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1993

The Cs of tranquility

Commencement speakers Hesburgh and Hearn call grads to live lives of competence, compassion, commitment, community

Nearly 1,300 undergraduates and graduate students received diplomas in commencement exercises on May 17. Educator and humanitarian the Rev. Theodore M. Hesburgh told graduates to carry the three Cs — competency, compassion, and commitment — into their new lives.

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Hesburgh, president emeritus of the University of Notre Dame, said graduates are entering a world which moves so quickly that unless they keep on learning, they won’t be competent ten years from now. Compassion, he said, is a little more complicated. “It’s not enough just to have compassion when you see suffering. that won’t do it in your life, because with compassion there has to go a third C, commitment. Compassion is not worth a hoot, nor is competence, if it’s not used with commitment.”

Hesburgh, who received an honorary doctor of humane letters degree, served as Notre Dame’s president for more than thirty-five years. During that time he held fourteen presidential appointments, the most recent as a director of the United States Institute of Peace. He was a charter member of the U.S. Commission on Civil Rights and was awarded the Medal of Freedom by President Lyndon B. Johnson. His 1990 autobiography, God, Country, Notre Dame, became a national bestseller.

Citing the University’s motto, Pro Humanitate, President Thomas K. Hearn Jr. told graduates they are all sons and daughters of the human family, more alike than they are unalike. “There is a universal humanity, and there is hope for the commonality in the human community here and around the world,” said Hearn. “On this day of commencing there is no message from Wake Forest to its alumni more pertinent than to summon your faith and your commitment to overcoming the barriers of difference and division toward the building of the human community.”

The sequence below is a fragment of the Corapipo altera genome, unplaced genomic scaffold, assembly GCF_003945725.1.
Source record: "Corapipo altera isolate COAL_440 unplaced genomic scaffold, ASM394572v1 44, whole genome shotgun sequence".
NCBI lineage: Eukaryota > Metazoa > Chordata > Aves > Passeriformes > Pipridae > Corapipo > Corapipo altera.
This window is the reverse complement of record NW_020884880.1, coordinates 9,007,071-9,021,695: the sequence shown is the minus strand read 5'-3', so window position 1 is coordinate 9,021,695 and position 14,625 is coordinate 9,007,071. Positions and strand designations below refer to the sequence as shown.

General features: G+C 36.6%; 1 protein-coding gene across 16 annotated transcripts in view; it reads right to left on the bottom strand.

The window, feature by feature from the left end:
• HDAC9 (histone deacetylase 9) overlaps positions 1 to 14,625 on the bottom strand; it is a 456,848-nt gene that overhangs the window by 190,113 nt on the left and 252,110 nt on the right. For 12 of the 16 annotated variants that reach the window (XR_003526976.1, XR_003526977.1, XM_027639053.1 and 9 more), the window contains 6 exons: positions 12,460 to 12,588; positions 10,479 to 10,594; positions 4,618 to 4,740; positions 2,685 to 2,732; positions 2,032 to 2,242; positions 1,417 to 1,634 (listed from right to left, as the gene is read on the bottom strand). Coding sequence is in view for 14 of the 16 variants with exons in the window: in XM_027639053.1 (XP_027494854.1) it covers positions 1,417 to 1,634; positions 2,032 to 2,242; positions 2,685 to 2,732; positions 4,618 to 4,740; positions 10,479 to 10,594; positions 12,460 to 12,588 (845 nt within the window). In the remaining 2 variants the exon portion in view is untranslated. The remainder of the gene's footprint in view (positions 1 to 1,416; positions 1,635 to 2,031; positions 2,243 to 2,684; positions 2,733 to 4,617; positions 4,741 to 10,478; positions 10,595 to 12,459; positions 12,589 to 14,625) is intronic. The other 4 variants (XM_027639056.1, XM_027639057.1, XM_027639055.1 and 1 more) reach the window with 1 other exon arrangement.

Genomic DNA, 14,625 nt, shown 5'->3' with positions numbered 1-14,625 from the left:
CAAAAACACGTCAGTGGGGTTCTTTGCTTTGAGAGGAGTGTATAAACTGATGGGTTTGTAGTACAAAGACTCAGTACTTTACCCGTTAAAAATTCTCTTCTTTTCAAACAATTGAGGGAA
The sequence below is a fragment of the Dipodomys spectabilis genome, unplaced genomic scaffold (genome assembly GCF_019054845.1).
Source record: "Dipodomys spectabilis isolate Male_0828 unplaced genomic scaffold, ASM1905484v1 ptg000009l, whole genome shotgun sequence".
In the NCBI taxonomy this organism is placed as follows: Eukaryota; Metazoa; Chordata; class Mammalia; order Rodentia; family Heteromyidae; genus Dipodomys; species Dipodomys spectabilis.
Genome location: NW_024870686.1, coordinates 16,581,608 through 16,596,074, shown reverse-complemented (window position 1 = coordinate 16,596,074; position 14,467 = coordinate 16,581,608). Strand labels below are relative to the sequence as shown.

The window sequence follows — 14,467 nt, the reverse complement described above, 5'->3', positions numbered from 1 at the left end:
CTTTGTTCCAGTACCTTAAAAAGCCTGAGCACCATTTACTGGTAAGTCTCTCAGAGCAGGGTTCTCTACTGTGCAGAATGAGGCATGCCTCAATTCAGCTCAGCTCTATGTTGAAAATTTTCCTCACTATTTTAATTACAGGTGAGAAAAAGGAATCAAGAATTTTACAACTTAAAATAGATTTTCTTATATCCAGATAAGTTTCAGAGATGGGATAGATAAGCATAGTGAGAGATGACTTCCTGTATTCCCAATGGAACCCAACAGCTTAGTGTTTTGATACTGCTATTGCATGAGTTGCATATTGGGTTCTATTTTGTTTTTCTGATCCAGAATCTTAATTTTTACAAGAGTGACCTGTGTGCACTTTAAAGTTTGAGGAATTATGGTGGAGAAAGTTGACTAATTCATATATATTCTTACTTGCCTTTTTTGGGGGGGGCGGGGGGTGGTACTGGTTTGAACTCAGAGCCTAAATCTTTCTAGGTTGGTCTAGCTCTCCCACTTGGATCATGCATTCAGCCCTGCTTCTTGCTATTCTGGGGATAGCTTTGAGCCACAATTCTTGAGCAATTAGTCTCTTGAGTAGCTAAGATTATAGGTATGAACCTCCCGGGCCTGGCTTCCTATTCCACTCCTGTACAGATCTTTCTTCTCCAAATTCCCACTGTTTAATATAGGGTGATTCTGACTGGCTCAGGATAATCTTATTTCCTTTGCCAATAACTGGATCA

Jane Freeman Crosthwaite (’59), associate professor of religion at Mount Holyoke College, delivered the baccalaureate sermon on May 16.

In addition to Hesburgh, those receiving honorary degrees were:

  • James K. Glenn, former general partner of Quality Oil, doctor of laws;
  • Shogo Sasaki, dean emeritus of the Tokai University School of Medicine, doctor of science;
  • Paule Marshall, novelist and professor of English at Virginia Commonwealth University, doctor of letters;
  • LeRoy T. Walker, president of the U.S. Olympic Committee and chancellor emeritus of North Carolina Central University, doctor of laws.

Published in Wake Forest Magazine.